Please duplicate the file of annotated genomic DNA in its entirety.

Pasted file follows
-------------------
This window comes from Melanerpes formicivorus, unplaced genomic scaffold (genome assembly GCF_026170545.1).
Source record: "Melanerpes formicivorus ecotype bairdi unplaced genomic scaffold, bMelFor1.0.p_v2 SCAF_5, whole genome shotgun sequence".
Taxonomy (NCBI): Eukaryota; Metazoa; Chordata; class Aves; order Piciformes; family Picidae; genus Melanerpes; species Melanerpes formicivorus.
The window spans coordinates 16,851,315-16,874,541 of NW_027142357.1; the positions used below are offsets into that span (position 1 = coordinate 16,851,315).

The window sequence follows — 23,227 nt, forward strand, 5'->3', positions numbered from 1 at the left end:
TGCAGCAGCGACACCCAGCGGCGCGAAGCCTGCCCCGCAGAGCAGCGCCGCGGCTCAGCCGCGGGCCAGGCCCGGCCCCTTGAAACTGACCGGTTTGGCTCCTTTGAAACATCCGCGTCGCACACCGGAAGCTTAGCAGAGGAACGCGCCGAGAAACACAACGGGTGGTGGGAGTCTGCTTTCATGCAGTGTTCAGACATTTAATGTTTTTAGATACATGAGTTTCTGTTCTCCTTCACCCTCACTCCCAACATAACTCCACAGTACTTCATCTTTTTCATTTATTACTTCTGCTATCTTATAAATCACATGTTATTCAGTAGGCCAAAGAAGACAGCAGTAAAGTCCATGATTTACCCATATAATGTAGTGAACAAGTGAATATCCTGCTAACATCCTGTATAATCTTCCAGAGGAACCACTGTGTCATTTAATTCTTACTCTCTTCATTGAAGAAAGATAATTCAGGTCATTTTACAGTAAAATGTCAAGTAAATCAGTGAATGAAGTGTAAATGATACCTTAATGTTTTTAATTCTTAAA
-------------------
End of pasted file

This window comes from Melanerpes formicivorus, unplaced genomic scaffold (genome assembly GCF_026170545.1).
Source record: "Melanerpes formicivorus ecotype bairdi unplaced genomic scaffold, bMelFor1.0.p_v2 SCAF_5, whole genome shotgun sequence".
Taxonomy (NCBI): Eukaryota; Metazoa; Chordata; class Aves; order Piciformes; family Picidae; genus Melanerpes; species Melanerpes formicivorus.
The window spans coordinates 16,851,315-16,874,541 of NW_027142357.1; the positions used below are offsets into that span (position 1 = coordinate 16,851,315).

The window sequence follows — 23,227 nt, forward strand, 5'->3', positions numbered from 1 at the left end:
TGCAGCAGCGACACCCAGCGGCGCGAAGCCTGCCCCGCAGAGCAGCGCCGCGGCTCAGCCGCGGGCCAGGCCCGGCCCCTTGAAACTGACCGGTTTGGCTCCTTTGAAACATCCGCGTCGCACACCGGAAGCTTAGCAGAGGAACGCGCCGAGAAACACAACGGGTGGTGGGAGTCTGCTTTCATGCAGTGTTCAGACATTTAATGTTTTTAGATACATGAGTTTCTGTTCTCCTTCACCCTCACTCCCAACATAACTCCACAGTACTTCATCTTTTTCATTTATTACTTCTGCTATCTTATAAATCACATGTTATTCAGTAGGCCAAAGAAGACAGCAGTAAAGTCCATGATTTACCCATATAATGTAGTGAACAAGTGAATATCCTGCTAACATCCTGTATAATCTTCCAGAGGAACCACTGTGTCATTTAATTCTTACTCTCTTCATTGAAGAAAGATAATTCAGGTCATTTTACAGTAAAATGTCAAGTAAATCAGTGAATGAAGTGTAAATGATACCTTAATGTTTTTAATTCTTAAA